Bulldog’s Corney can foresee innovations coming to the online space that will allow smaller, independent online retailers to offer the same licensed goods as biggies like Amazon. ‘I think licensees will need to adapt,’ he says. ‘Maybe they will alter their minimum order quantities to evolve in the UK or perhaps they will set up an independent buying block as online is going to be a compelling, rich market moving forward.’
Picking up the bricks-and-mortar pieces
However, even if online retail continues to enjoy double-digit sales growth, it will not be a panacea. Other bricks-and-mortars stores, the same ones that successfully made their mark during the pre-Christmas price free-for-all, are also being characterized as the new home of licensing, particularly grocery chains.
The one-stop-shop mentality spurred by high fuel prices and a harried consumer lifestyle is making the UK grocery sector a new and attractive tier of retail for licensed goods. From the grocers’ perspectives, licensed hardlines act as traffic drivers with stable margins, as opposed to the more volatile pricing on food stuffs.
‘You have your up-and-coming groceries like Tesco and Sainsbury,’ says Connolly. ‘If you walk into these groceries, they continue to add into their hardline aisle.’
Another retailer expected to pick up some of Woolies’ slack is Argos, a catalogue-driven chain based in Liverpool that boasts more than 725 non-traditional outlets. The stores are really nothing more than depots where customers place their orders from a catalogue and pick up merchandise. There are no in-store displays, visible shelf space or any of the other traditional trappings of retail and it relies on a widely distributed 1,000 page catalogue to serve as its key promotional vehicle.
4Kids International MD Sandra Vauthier-Cellier, for her part, says, ‘Argos is a really strong retailer with a strong online presence.’ (Incidentally, 4Kids moved away from doing specific Woolworths promotions last year and decided to push IP such as The Dog at rival Toys ‘R’ Us. ‘I think the movement is already happening and now it’s just going to accelerate,’ she notes.)
Andrew Carley, head of licensing and merchandising for Contender Merchandising, also sees Argos as a possible heir apparent to Woolworths. ‘It has a mix that is closer to Woolworths than anything else,’ he says.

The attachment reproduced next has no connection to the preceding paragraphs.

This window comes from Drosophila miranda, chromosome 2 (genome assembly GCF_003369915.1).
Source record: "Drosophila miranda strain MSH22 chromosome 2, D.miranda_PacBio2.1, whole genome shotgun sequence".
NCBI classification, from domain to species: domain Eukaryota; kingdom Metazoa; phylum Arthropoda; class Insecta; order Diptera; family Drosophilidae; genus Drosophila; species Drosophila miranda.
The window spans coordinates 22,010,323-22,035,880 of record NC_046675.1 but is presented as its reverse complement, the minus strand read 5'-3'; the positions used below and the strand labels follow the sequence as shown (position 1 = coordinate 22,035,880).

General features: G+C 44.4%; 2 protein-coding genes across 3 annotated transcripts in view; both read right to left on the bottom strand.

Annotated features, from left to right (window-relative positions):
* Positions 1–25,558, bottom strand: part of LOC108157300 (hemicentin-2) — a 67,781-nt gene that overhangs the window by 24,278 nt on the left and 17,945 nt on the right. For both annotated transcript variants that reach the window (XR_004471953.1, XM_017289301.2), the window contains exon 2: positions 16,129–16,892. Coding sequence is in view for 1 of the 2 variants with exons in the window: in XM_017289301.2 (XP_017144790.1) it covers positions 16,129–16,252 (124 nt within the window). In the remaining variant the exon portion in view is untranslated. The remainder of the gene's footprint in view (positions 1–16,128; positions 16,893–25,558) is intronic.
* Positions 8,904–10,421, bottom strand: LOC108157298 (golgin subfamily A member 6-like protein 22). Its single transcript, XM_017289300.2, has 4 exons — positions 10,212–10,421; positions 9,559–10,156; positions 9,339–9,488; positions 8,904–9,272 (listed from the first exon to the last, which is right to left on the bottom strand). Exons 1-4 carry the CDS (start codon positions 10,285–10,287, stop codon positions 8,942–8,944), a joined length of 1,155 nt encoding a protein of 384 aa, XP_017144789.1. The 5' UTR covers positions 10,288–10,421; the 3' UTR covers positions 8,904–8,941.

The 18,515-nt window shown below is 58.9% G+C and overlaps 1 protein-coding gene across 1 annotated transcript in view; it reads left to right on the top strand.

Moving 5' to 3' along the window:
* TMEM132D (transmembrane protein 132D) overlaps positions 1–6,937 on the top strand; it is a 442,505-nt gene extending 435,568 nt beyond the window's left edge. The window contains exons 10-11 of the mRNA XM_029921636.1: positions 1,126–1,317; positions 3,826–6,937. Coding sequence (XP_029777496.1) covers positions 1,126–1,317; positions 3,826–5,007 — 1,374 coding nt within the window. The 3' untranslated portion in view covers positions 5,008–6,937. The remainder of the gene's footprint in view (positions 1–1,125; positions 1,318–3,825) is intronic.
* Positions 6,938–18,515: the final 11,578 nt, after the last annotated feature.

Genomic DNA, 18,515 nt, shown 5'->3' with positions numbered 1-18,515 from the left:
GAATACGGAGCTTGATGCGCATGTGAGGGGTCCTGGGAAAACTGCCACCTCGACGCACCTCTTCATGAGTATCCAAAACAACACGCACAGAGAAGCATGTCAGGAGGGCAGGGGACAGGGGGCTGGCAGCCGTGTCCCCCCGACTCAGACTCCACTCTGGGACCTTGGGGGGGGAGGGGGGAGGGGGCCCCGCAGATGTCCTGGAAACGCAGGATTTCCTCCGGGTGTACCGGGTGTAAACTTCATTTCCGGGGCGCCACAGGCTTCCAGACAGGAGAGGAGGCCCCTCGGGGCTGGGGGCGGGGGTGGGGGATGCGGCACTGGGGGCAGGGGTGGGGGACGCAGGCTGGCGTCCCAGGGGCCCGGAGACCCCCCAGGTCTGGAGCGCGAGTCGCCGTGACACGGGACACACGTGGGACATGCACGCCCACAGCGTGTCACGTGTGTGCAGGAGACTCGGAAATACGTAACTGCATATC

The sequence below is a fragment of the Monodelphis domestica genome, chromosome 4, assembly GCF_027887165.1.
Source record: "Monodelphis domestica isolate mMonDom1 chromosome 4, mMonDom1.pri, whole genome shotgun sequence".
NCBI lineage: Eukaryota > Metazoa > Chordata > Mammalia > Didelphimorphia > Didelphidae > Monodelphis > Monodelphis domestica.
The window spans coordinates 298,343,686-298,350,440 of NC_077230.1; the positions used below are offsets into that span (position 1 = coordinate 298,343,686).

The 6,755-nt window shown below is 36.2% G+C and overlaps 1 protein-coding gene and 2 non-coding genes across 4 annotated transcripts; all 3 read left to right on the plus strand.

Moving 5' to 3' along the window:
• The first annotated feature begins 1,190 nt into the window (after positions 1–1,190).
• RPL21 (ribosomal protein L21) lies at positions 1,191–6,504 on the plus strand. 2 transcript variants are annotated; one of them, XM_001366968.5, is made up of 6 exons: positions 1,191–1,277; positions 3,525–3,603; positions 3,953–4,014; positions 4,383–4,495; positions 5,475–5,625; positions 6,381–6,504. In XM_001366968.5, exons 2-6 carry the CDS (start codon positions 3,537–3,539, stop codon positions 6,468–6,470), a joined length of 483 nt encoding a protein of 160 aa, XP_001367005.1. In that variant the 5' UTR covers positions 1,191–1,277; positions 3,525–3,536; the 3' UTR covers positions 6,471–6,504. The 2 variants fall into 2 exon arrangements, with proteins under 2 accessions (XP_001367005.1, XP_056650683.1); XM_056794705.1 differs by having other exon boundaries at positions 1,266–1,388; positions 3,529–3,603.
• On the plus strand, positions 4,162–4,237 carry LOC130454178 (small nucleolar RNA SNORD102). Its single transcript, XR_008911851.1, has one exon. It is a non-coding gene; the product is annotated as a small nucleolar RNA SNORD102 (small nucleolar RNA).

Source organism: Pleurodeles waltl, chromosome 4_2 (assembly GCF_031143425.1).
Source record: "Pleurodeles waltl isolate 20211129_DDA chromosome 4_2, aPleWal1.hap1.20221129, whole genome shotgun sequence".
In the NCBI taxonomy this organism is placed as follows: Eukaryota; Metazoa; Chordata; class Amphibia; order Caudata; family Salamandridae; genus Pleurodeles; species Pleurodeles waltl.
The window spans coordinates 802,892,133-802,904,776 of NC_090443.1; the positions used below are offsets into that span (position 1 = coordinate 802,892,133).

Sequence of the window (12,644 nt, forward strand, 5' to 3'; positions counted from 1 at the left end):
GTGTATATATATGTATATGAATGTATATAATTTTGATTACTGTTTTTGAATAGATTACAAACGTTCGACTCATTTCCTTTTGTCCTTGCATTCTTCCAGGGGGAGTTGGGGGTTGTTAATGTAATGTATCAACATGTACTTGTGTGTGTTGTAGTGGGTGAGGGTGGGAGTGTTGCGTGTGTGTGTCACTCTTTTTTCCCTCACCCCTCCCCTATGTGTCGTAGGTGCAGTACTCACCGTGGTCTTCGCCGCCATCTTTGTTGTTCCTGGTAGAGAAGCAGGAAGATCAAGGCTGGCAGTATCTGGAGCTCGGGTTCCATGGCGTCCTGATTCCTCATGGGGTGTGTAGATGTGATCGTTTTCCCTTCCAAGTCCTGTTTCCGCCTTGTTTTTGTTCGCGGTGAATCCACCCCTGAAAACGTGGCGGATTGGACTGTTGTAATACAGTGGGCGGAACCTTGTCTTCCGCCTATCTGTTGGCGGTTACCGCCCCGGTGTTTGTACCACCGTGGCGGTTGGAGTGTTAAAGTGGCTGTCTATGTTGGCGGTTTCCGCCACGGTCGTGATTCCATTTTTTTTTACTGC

Corney agrees that even with the splintering of market share, a single major player is bound to emerge. ‘Licensing really needs a figurehead, which Woolworths kind of was,’ he says. ‘I think hopefully we find that someone else picks up that mantle.’
However, Argos was not immune to the economic downturn, despite its perception as a strong retailer in the UK moving forward. Sales at Argos stores open more than one year fell by 7.5% during the 18 weeks leading up to January 3, compared to a 5.3% decline in the 44-week period previous.
According to CEO Terry Duddy, the declines were a result of consumer confidence problems and the aforementioned price war. He believes that the outlook should improve in the New Year.
Another retailer primed to make a grab for a share of market is Mothercare (see ‘Mothercare toddles into more licenses,’ p. 44). The maternity and preschool specialist has more than 210 stores across the region and has dabbled in licensing with impressive results so far.
White knuckle approach
Just what is in store for the UK industry in the post-Woolworths era is, of course, anyone’s guess. But, in times of trouble there are a couple of axioms that are guiding those in the business. First, in rough times, consumers tend to stick with what they know. The more established the IP, the better.
‘Brands that are currently hot can extend their longevity,’ says Corney. ‘We are planning for 2011/12 now and all licensing people need to be planning longer term, because perhaps their properties could last a lot longer than they initially thought.’
Contender’s Carley concurs. He’s finding it’s a perfect environment for tweaking popular IP rather than trying out unproven ones. In a landscape where consumers might be trying out new retail outlets or ordering online or from a catalogue for the first time, it seems prudent to keep property and product choice consistent.
‘There is great opportunity for properties that are well-known,’ says Carley. ‘I suppose you can call it consolidation of your holdings,’ he notes, referring to current refresh plans for Peppa Pig, which hit the UK consumer products market in 2005. (Master toy licensee Character Options is currently morphing the cute porcine preschool property from just Peppa to Princess Peppa.)
Secondly, don’t panic. The sky has not fallen on the high street along with Woolworths. ‘It’s business as usual with a white knuckle approach,’ says Coolabi’s Woodward. ‘I’m sure when we come out on the other side of this, the people that are left will have really strong businesses – it will be a little bit of weeding out the chaff.’
Connolly adds DCP managed to pull in decent Christmas numbers despite suffering some stock loss at Woolworths and having to operate in the generally foul economic atmosphere. ‘We just had another quarter in the UK where we are absolutely pleased,’ he says. To be sure, Connolly is expecting the slow down to gather some speed in 2009, but contends ‘Kids still need clothes and school supplies and will still get their presents during the holidays.’